It is truly amazing to me as I see in situation after situation that when it comes to education, we are debating the needs of adults and administrators over the needs of students.
Hello, this is Governor Paul LePage.
The new school year is just beginning across Maine and we continue to work here in Augusta to advance an education agenda that puts students first.
Our students-first agenda, though, is under attack.
Just this past weekend, two newspaper articles addressed two different, but related, education issues -- both about our efforts to give families and students the best possible options in education. The first issue was superintendent transfers, in which two superintendents can agree on letting a student from one school district go to school in another. The other was about the state's digital learning efforts -- a plan for making sure that our students have access to online and virtual learning opportunities to support their education.
In both cases, our education policy was taken to task because of a perception that what we are doing somehow hurts school boards, superintendents or taxpayers. And yet nobody was talking about our core goal: what is best for the students.
I would like to talk about one of those articles and the real facts.
Digital learning is one form of choice that can benefit students. For some reason, Education Commissioner Stephen Bowen has been taken to task for seeking the advice of national experts in this area. The newspaper charged that we let that group write our state policy. There's only one problem: we don't have a state policy on digital learning yet.
In fact, a stakeholder group was assigned by the Legislature to take up this task, and the group held its first meeting last week. We are a long way from having a digital learning plan for this state. And we badly need one. We are a rural state, and a lot of times smaller school districts can't offer certain courses, so they turn to online options for their students.
School districts around the state have been asking for guidance on this issue because they have hundreds of students who take online courses now. We have worked with a national advocacy group on some key guidelines, things that just make common sense. Such as: All students should have access to online learning options. Online learning providers should be of high quality, and their courses should be aligned to Maine's learning standards.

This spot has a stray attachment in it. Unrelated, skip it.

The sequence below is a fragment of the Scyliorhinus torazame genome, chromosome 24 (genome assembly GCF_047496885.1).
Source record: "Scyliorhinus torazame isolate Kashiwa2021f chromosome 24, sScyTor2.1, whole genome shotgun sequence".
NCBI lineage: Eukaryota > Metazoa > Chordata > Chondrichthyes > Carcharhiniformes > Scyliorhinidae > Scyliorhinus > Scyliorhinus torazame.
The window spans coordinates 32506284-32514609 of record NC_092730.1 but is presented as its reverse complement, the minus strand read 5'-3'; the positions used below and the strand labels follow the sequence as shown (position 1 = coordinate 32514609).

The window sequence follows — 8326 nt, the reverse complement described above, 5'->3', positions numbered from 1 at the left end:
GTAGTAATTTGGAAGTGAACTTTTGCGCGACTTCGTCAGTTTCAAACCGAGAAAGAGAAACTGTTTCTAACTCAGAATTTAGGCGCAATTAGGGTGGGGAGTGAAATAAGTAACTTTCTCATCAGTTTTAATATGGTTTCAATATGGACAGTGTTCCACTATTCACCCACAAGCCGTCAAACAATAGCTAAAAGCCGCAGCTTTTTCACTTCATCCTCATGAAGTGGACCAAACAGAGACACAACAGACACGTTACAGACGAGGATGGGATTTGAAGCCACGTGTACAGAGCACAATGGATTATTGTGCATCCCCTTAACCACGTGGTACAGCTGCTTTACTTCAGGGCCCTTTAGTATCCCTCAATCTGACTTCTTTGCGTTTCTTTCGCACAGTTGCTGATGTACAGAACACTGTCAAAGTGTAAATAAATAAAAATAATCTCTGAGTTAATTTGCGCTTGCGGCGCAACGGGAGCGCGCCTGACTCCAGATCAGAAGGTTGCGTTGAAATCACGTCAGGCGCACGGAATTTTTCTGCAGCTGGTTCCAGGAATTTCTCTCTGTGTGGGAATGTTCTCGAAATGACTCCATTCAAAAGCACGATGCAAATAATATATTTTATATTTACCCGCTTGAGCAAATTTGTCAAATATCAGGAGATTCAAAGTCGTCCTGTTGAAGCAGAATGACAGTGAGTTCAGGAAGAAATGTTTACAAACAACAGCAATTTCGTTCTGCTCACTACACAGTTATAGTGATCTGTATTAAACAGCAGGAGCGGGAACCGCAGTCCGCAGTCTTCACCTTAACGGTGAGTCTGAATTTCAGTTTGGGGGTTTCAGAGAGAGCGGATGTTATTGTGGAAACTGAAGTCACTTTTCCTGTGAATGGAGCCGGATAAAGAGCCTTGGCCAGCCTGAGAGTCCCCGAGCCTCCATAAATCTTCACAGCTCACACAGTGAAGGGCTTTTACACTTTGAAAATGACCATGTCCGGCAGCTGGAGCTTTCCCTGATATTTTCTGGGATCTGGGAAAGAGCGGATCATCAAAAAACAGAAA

We have to work out details, such as whether we'll require every teacher, no matter where they teach from, to have Maine certification, or if we'll arrange for reciprocity with other states, and on what terms. These are far from determined, and are just the kind of thing that the group will be discussing. When they are done, either they or our Department of Education, or the Education Committee itself, will propose legislation that will be discussed in public. Instead of worrying about who wrote the language for not-yet-existent proposals, critics should be worrying about whether those ideas are good for our students. That should be the only litmus test.
Furthermore, the newspaper lied saying that my campaign was paid by an out of state company to push virtual learning. This is a bold face lie.
Despite the misinformation being circulated, we are hard at work building a system of education that is focused on what is best for the student, which is why I am extremely disappointed that a newspaper would use its space to fabricate an issue where none exists; and, more importantly, to stand up in support of the needs and wants of administrators over the best interests of students. It's time we put more focus on students' needs first, and less on the wine and cheese elitists who are okay with SOME students having access to expanded educational opportunities like digital learning, but not ALL students. I believe ALL students and ALL families should have access to great learning opportunities, not simply the rich.
I wish our students and teachers a great school year and urge all Mainers to drive carefully now that school is back in session.
*Important Note: Late this week, Maine Today Media (Portland Press Herald) issued a correction for its inaccuracy in its "Special Report: The profit motive behind virtual schools in Maine" as it related to accusing the LePage Election Campaign of taking money from an out-of-state company through RGA Maine.